Sigfrid KARG-ELERT (1877-1933) Piano Works Vol. 4
Exotische Rhapsodie Op. 118 (1917) [14:01]
Zwielicht-Impressionen (1913) [4:33]
Heidebilder Op. 127 (1917) [17:00]
Zwei Klavierstücke (1902) [8:03]
Nächtlicher Regen [2:53]
Mosaik Op. 146 [27:27]
rec. Lazarus-Kirche, Nieder-Ramstadt, 9-12 January 2004 DDD CPO 999773-2 [74:00]
was a teacher at the Leipzig Conservatory and made his name
as an organist. He composed much in various forms, including
for the harmonium, but for me has hitherto been a “one-hit
wonder” – the hit being the Marche Triomphale for organ “Nun
danket alle Gott”. Christopher Howell gave Volume
2 of this
piano series a rather mixed review in
2001, noting the credit given to the piano tuner. In this
respect Andreas Berg is still at his exercise with good results
but it might have been more interesting to know what make
of piano was used. The back liner has KAWAI pianos emblazoned
in red in the corner but whether it is an advert or a clue
I couldn’t be sure. Still, there are no reservations about
the sound on this disc.
We are told that pianist Ernst Breidenbach has “concertized” in many German
cities. I thought this a translation aberration until I discovered that the
word exists in an on-line dictionary. That aside, he seems at home in this
repertoire which mainly consists of miniatures. The exotic rhapsody which
opens the disc is the only individual piece with a span of more than six
minutes and some of the studies which form the last work – Mosaik – are very
fleeting indeed. The common characteristic might be thought of as “German
impressionism”, Karg-Elert’s natural roots mixed up with Debussy and the
main emphasis is on tonal colour.
opener, Exotische Rhapsodie has a subtitle – Jungle Impressions. This is a highly
original work which contains a veritable jungle of cleverly
interwoven material. Three “Twilight impressions” follow
and then Heidebilder (Heath pictures) which is a series of
10 brief named impressions. This music moves generally moves
slowly across the heath, observing nature closely on the
way. The two pieces which follow – Moto perpetuum and Arabeque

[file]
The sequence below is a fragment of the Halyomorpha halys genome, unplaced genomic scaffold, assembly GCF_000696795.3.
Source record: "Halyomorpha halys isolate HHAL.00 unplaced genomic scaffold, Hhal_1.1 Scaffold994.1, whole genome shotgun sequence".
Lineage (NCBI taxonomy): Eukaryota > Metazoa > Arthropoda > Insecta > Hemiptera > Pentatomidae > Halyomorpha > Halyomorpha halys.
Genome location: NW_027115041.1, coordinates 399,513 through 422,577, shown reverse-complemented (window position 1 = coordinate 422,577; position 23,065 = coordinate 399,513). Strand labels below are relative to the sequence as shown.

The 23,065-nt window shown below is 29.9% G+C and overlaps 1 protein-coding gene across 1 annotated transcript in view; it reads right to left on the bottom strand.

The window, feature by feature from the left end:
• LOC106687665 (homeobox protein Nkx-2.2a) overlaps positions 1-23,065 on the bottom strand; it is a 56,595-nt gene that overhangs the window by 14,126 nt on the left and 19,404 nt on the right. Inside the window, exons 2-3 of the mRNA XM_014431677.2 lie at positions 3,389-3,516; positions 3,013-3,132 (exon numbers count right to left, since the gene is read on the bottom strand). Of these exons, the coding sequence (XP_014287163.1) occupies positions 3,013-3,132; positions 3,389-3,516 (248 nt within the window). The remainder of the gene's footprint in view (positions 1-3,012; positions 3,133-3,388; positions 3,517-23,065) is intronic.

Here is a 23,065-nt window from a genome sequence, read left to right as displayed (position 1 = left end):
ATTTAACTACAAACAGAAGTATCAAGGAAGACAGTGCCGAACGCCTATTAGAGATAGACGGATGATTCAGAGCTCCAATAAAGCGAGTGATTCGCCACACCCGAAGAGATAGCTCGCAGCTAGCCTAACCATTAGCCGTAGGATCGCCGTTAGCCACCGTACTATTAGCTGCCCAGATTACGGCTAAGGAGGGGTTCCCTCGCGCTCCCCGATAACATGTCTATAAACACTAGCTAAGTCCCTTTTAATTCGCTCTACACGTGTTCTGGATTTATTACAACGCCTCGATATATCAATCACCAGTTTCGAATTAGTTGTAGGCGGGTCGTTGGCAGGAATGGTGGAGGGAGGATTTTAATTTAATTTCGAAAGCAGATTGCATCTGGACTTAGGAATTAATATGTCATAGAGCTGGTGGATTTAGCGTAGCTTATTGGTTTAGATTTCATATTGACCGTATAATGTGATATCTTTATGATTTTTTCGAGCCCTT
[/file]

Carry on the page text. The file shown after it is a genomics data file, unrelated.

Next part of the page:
are relatively early and rather less individual. Nächtlicher
Regen (Nocturnal rain) was published as a stand alone piece
and is a particularly attractive work.
imagination goes into overdrive in Mosiak – his last published
work, a series of 29 “instructive pieces” i.e.
studies. The first three are grouped together as a Sonatine
in homage to the likes of Clementi and next five constitute
a mock-baroque Suite complete with Sarabande and Rigaudon.
After that, each piece has its own title and there is no
obvious pattern. Karg-Elert’s mission here was to make his
point concisely – none of the twenty-nine pieces lasts over
two minutes and the shortest takes a mere twenty-three seconds.
Most remarkable of all is number 24 (track 41) “Puh! Die
essen ja Menschenfleisch!” which
is about cannibalism and contains written text: “njan-ja-ho”.
Here the pianist vocalises this although it is apparently
not clear that this was Karg-Elert’s intention. The effect
is quite bizarre. Nevertheless, these pieces are worth listening
to and contain some of the most striking music on the disc.
Karg-Elert became ill and died just as Hitler came to power.
He was hardly mainstream in Leipzig beforehand and it is
hard to imagine that he would have thrived under the new
regime whilst writing such music.
are good notes which are mainly focused on the music and
an English translation which is about par for this source.
this is a typically interesting CPO offering which is well
worth giving a spin. We should be grateful to them for their
continuing exploration of such by-ways of the repertoire.
Founding Editor Rob Barnett Senior Editor
John Quinn Seen & Heard Editor Emeritus Bill Kenny Editor in Chief
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David Barker MusicWeb Founder Len Mullenger
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